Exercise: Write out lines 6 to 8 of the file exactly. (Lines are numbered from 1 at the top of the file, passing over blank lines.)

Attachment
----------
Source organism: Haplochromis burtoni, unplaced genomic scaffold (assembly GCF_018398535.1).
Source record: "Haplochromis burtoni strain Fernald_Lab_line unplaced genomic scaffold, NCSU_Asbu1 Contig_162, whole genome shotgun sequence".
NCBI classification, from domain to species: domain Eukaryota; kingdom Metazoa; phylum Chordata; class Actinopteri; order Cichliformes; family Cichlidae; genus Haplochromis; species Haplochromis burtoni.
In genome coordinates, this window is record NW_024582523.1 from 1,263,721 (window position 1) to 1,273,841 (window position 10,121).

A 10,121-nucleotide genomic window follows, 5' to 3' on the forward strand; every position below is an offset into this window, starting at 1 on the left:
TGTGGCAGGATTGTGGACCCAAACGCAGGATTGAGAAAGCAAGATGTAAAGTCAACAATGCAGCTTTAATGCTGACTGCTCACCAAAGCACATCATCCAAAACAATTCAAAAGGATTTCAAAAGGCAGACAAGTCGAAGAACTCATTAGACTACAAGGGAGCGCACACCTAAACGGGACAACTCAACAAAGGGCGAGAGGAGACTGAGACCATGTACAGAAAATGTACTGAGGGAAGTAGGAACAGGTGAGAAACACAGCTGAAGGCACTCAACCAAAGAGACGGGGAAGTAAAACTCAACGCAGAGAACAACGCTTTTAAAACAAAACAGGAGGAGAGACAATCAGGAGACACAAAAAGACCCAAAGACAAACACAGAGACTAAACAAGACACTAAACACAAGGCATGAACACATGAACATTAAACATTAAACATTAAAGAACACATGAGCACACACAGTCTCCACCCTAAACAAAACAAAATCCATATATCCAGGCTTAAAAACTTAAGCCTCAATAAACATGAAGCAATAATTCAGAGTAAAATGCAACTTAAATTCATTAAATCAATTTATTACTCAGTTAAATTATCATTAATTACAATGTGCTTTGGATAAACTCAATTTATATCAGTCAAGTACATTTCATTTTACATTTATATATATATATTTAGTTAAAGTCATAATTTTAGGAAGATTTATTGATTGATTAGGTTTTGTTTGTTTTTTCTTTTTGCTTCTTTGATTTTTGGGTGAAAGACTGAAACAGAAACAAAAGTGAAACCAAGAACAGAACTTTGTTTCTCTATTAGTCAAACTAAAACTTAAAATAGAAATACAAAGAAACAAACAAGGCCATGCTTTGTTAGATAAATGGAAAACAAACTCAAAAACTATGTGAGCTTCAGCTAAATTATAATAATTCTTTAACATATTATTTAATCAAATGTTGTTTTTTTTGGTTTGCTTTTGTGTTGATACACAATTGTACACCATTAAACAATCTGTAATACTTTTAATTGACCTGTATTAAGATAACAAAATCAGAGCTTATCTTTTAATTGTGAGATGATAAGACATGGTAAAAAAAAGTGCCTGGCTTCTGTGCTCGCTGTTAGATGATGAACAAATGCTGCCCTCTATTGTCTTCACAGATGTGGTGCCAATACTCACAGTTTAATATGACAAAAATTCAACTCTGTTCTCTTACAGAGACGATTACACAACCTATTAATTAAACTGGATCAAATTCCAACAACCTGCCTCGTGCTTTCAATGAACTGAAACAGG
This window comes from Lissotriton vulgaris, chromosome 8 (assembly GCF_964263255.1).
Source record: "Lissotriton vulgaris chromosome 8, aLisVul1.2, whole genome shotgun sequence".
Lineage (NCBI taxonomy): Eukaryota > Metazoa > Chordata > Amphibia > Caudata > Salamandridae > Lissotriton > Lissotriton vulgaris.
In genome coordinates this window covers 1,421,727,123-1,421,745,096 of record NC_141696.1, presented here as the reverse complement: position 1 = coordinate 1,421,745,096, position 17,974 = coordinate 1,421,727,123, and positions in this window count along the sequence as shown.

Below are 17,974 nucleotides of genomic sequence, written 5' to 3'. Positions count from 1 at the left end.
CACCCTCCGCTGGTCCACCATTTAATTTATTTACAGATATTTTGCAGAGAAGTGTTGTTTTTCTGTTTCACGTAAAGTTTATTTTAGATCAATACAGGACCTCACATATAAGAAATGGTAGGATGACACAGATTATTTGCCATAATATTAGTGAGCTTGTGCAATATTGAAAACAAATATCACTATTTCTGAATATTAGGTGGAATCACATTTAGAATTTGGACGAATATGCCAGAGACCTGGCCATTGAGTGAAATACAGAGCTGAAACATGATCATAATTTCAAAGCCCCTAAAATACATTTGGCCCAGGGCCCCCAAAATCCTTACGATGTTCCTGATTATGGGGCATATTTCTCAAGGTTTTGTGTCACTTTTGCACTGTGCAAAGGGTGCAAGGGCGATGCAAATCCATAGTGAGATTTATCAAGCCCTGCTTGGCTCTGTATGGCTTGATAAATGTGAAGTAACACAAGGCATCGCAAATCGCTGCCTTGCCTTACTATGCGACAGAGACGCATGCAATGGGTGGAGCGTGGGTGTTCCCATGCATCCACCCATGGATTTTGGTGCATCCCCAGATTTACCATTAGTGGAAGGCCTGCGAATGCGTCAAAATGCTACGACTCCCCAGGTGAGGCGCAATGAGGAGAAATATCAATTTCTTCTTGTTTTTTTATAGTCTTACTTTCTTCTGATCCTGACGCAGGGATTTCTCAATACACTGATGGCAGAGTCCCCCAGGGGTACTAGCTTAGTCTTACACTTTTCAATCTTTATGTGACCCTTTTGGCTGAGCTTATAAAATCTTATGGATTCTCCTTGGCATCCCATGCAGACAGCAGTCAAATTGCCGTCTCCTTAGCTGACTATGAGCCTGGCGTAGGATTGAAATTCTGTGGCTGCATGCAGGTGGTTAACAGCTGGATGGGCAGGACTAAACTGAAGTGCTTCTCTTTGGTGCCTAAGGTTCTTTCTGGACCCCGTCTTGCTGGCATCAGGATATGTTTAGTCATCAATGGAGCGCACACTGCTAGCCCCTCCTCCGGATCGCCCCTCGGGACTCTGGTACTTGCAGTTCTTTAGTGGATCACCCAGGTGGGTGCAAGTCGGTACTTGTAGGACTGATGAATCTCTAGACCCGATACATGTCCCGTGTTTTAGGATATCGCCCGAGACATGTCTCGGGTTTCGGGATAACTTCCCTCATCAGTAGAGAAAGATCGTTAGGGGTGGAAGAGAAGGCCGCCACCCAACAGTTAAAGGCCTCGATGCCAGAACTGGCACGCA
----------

TGTGGCAGGATTGTGGACCCAAACGCAGGATTGAGAAAGCAAGATGTAAAGTCAACAATGCAGCTTTAATGCTGACTGCTCACCAAAGCACATCATCCAAAACAATTCAAAAGGATTTCAAAAGGCAGACAAGTCGAAGAACTCATTAGACTACAAGGGAGCGCACACCTAAACGGGACAACTCAACAAAGGGCGAGAGGAGACTGAGACCATGTACAGAAAATGTACTGAGGGAAGTAGGAACAGGTGAGAAACACAGCTGAAGGCACTCAACCAAAGAGACGGGGAAGTAAAACTCAACGCAGAGAACAACGCTTTTAAAACAAAACAGGAGGAGAGACAATCAGGAGACACAAAAAGACCCAAAGACAAACACAGAGACTAAACAAGACACTAAACACAAGGCATGAACACATGAACATTAAACATTAAACATTAAAGAACACATGAGCACACACAGTCTCCACCCTAAACAAAACAAAATCCATATATCCAGGCTTAAAAACTTAAGCCTCAATAAACATGAAGCAATAATTCAGAGTAAAATGCAACTTAAATTCATTAAATCAATTTATTACTCAGTTAAATTATCATTAATTACAATGTGCTTTGGATAAACTCAATTTATATCAGTCAAGTACATTTCATTTTACATTTATATATATATATTTAGTTAAAGTCATAATTTTAGGAAGATTTATTGATTGATTAGGTTTTGTTTGTTTTTTCTTTTTGCTTCTTTGATTTTTGGGTGAAAGACTGAAACAGAAACAAAAGTGAAACCAAGAACAGAACTTTGTTTCTCTATTAGTCAAACTAAAACTTAAAATAGAAATACAAAGAAACAAACAAGGCCATGCTTTGTTAGATAAATGGAAAACAAACTCAAAAACTATGTGAGCTTCAGCTAAATTATAATAATTCTTTAACATATTATTTAATCAAATGTTGTTTTTTTTGGTTTGCTTTTGTGTTGATACACAATTGTACACCATTAAACAATCTGTAATACTTTTAATTGACCTGTATTAAGATAACAAAATCAGAGCTTATCTTTTAATTGTGAGATGATAAGACATGGTAAAAAAAAGTGCCTGGCTTCTGTGCTCGCTGTTAGATGATGAACAAATGCTGCCCTCTATTGTCTTCACAGATGTGGTGCCAATACTCACAGTTTAATATGACAAAAATTCAACTCTGTTCTCTTACAGAGACGATTACACAACCTATTAATTAAACTGGATCAAATTCCAACAACCTGCCTCGTGCTTTCAATGAACTGAAACAGG
This window comes from Lissotriton vulgaris, chromosome 8 (assembly GCF_964263255.1).
Source record: "Lissotriton vulgaris chromosome 8, aLisVul1.2, whole genome shotgun sequence".